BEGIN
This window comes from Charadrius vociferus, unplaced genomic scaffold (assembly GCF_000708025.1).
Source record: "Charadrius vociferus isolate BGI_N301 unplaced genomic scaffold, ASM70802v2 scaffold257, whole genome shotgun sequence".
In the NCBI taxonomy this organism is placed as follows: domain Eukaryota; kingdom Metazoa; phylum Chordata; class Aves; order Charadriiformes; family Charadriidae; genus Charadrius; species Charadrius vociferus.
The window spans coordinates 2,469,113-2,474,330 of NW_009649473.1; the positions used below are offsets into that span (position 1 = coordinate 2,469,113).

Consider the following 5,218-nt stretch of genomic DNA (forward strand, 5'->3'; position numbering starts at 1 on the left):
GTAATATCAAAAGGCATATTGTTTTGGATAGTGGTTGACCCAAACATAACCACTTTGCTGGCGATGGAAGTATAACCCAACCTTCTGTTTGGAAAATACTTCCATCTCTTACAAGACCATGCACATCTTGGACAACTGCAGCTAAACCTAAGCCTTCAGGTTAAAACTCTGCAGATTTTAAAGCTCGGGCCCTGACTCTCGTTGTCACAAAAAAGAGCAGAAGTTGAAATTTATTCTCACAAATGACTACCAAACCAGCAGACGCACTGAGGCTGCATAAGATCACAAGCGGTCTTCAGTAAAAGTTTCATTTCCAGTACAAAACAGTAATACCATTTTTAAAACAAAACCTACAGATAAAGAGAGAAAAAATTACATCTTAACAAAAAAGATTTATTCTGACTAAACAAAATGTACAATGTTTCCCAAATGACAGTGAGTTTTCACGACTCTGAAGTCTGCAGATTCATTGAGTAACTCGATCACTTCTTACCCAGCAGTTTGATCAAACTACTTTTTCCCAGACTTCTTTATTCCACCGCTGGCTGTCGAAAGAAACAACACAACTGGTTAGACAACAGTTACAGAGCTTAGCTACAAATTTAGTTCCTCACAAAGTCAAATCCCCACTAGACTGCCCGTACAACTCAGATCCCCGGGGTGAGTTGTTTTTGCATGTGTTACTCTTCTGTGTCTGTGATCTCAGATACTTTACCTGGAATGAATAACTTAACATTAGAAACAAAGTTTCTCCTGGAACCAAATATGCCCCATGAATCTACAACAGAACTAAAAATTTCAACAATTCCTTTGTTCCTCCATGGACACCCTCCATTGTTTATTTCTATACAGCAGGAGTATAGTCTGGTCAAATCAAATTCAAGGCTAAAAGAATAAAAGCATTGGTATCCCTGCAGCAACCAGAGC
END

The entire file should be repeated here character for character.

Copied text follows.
This window comes from Charadrius vociferus, unplaced genomic scaffold (assembly GCF_000708025.1).
Source record: "Charadrius vociferus isolate BGI_N301 unplaced genomic scaffold, ASM70802v2 scaffold257, whole genome shotgun sequence".
In the NCBI taxonomy this organism is placed as follows: domain Eukaryota; kingdom Metazoa; phylum Chordata; class Aves; order Charadriiformes; family Charadriidae; genus Charadrius; species Charadrius vociferus.
The window spans coordinates 2,469,113-2,474,330 of NW_009649473.1; the positions used below are offsets into that span (position 1 = coordinate 2,469,113).

Consider the following 5,218-nt stretch of genomic DNA (forward strand, 5'->3'; position numbering starts at 1 on the left):
GTAATATCAAAAGGCATATTGTTTTGGATAGTGGTTGACCCAAACATAACCACTTTGCTGGCGATGGAAGTATAACCCAACCTTCTGTTTGGAAAATACTTCCATCTCTTACAAGACCATGCACATCTTGGACAACTGCAGCTAAACCTAAGCCTTCAGGTTAAAACTCTGCAGATTTTAAAGCTCGGGCCCTGACTCTCGTTGTCACAAAAAAGAGCAGAAGTTGAAATTTATTCTCACAAATGACTACCAAACCAGCAGACGCACTGAGGCTGCATAAGATCACAAGCGGTCTTCAGTAAAAGTTTCATTTCCAGTACAAAACAGTAATACCATTTTTAAAACAAAACCTACAGATAAAGAGAGAAAAAATTACATCTTAACAAAAAAGATTTATTCTGACTAAACAAAATGTACAATGTTTCCCAAATGACAGTGAGTTTTCACGACTCTGAAGTCTGCAGATTCATTGAGTAACTCGATCACTTCTTACCCAGCAGTTTGATCAAACTACTTTTTCCCAGACTTCTTTATTCCACCGCTGGCTGTCGAAAGAAACAACACAACTGGTTAGACAACAGTTACAGAGCTTAGCTACAAATTTAGTTCCTCACAAAGTCAAATCCCCACTAGACTGCCCGTACAACTCAGATCCCCGGGGTGAGTTGTTTTTGCATGTGTTACTCTTCTGTGTCTGTGATCTCAGATACTTTACCTGGAATGAATAACTTAACATTAGAAACAAAGTTTCTCCTGGAACCAAATATGCCCCATGAATCTACAACAGAACTAAAAATTTCAACAATTCCTTTGTTCCTCCATGGACACCCTCCATTGTTTATTTCTATACAGCAGGAGTATAGTCTGGTCAAATCAAATTCAAGGCTAAAAGAATAAAAGCATTGGTATCCCTGCAGCAACCAGAGC